Politics

“American Shame is Over” – Pompeo’s Cairo Speech Ushers in a New Era

Last Thursday, Secretary of State Mike Pompeo delivered a historic speech at the American University in Cairo, Egypt—the second stop on his eight-day Middle East tour. Billed as an address on “peace, prosperity, stability and security” in the region, Pompeo’s speech was blunt, resolute, and marked a major turning point in United States foreign policy.

Pompeo’s tour of the region – visiting Jordan, Egypt, the United Arab Emirates, Qatar, Bahrain, Saudi Arabia, Kuwait, and Oman—came amid lingering confusion over President Trump’s announcement to withdraw all US military forces from Syria. The Secretary of State reassured America’s Arab allies that the Trump administration would not turn its back on the region and that the United States remains committed to the global defeat of ISIS.

“It’s the truth that I’m here to talk about today,” Pompeo began. “It is a truth that isn’t often spoken in this part of the world, but because I’m a military man by training, I’ll be very blunt and direct today: America is a force for good in the Middle East.”

Pompeo described how the Middle East has plummeted into chaos due to the many grave mistakes of Barack Obama and his administration, making it clear that under President Donald J. Trump, things will fundamentally change.

“The age of self-inflicted American shame is over, and so are the policies that produced so much needless suffering,” Pompeo declared. “We’ve learned from our mistakes. We’ve rediscovered our voice. We’ve rebuilt our relationships. We’ve rejected false overtures from our enemies.”

Although never mentioning the former US president by name, Pompeo was blunt in his condemnation of Barack Obama, who 10 years ago delivered a speech in Cairo to pursue “a new beginning” with the Middle East.

“It was here, here in this city, another American stood before you,” said Pompeo. “He told you that radical Islamist terrorism does not stem from an ideology. He told you 9/11 led my country to abandon its ideals, particularly in the Middle East. He told you that the United States and the Muslim world needed ‘a new beginning.’ … The results of these misjudgments were dire. In falsely seeing ourselves as a force for what ails the Middle East, we were timid in asserting ourselves when the times — and our partners — demanded it.”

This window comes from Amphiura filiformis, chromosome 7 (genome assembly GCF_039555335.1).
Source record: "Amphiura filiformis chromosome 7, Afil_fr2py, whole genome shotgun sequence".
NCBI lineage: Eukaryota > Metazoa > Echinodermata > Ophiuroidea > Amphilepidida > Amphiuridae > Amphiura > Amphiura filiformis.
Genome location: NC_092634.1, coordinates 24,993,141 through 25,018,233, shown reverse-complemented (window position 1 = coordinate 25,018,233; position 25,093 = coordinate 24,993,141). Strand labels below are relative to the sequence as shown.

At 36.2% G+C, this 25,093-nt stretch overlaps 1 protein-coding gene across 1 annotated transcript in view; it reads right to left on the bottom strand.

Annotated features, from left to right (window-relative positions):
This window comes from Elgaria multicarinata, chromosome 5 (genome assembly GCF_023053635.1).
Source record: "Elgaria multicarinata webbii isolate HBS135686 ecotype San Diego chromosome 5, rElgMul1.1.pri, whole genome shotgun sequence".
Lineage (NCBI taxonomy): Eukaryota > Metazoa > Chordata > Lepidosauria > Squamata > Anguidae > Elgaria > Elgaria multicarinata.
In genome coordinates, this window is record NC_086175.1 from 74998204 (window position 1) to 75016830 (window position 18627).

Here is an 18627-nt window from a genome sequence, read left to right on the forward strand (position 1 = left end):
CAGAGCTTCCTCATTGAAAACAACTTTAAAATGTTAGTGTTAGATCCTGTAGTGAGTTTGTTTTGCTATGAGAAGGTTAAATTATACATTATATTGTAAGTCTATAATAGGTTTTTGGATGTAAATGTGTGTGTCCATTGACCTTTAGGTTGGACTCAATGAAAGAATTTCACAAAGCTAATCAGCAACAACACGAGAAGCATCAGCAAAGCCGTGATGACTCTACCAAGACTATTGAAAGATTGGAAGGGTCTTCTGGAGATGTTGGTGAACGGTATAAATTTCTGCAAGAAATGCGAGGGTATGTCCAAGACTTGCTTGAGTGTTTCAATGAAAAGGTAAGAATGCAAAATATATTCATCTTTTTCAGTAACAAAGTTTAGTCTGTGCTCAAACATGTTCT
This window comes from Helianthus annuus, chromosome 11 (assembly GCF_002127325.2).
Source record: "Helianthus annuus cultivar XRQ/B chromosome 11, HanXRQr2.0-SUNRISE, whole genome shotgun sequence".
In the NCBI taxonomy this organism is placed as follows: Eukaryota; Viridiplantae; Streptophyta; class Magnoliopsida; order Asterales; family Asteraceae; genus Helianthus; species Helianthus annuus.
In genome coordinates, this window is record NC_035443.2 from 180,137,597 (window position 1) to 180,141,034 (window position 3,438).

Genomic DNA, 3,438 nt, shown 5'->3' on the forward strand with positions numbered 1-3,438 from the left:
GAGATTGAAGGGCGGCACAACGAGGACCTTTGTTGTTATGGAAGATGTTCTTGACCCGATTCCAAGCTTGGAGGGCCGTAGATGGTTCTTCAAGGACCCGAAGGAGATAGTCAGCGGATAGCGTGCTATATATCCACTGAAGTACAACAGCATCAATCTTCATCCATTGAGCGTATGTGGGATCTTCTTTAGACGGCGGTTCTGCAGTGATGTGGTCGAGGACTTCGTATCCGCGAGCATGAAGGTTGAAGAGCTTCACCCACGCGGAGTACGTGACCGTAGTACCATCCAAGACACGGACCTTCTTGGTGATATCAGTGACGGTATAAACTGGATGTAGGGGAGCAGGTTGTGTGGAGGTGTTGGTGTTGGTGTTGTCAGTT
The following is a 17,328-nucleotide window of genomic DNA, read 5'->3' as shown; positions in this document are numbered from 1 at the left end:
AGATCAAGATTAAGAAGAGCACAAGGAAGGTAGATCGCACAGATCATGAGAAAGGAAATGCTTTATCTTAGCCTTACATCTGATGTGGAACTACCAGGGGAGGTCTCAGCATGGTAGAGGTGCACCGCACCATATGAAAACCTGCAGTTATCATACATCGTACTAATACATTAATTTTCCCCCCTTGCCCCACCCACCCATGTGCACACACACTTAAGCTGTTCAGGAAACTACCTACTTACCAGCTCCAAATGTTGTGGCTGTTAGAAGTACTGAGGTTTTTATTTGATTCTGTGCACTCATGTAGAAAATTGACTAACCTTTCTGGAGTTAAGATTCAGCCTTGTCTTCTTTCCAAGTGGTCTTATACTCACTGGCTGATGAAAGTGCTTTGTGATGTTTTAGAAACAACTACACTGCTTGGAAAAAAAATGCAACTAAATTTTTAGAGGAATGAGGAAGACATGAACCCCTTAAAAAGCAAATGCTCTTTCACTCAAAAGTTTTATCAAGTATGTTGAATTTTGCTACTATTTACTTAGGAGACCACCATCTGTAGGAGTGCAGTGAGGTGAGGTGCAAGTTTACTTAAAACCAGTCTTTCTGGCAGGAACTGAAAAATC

The Secretary of State’s sharp critique echoed the words of candidate-Trump on the campaign trail, who rightfully rebuked then-president Obama on his weak and apologetic nature, his appeasement of terrorists, and his bolstering of anti-Americanism in the region. And Pompeo’s callout of the rise of radical Islamism marked a clear departure from the Obama administration’s politically correct, euphemistic approach. Obama had a “penchant for wishful thinking” and “misread our history,” Pompeo said, holding the former president responsible for the carnage in Syria and the rise of the Islamic State.

President Trump, Pompeo declared, is determined to correct this trajectory and is working towards real diplomacy in the Middle East. In Iran, Trump withdrew from the nuclear deal Obama had signed. In Syria, Trump has launched two airstrikes in retaliation for Bashar al-Assad’s chemical attacks. Trump’s Middle East doctrine is focused on extinguishing radicalism and thwarting tyranny.

But, perhaps most importantly, Pompeo noted that the Trump administration has boundaries regarding its support in the Middle East. “‘Assist’ is the key word,” he stated. “We ask every peace-loving nation of the Middle East to shoulder new responsibilities for defeating Islamist extremism.”

What does this mean? Point-blank, Trump is following through on his promise of putting America first. We will stand up and fight for our national interests, and we will work with our allies – but our purpose is not to police the world; our allies must be willing to take on the duties of preserving freedom. Our president and his administration know that American power is “a liberating force, not an occupying power,” and will wield it wisely.

Pompeo’s Cairo speech represents a fundamental shift in American foreign policy and will be remembered in history as a turning point for our nation on the world stage. Under the leadership of President Trump, the United States’ reinvigorated role in the Middle East will keep our bilateral relationships strong and our allies secure, while reaffirming our global influence. No longer will we apologize for America. And no longer will our leaders be timid in the face of terror.

President Trump has proven to be the leader our country needs: His actions match his words and his foreign policy strategy reflects his commitment to putting our nation first.

Indeed, the age of American shame is over.


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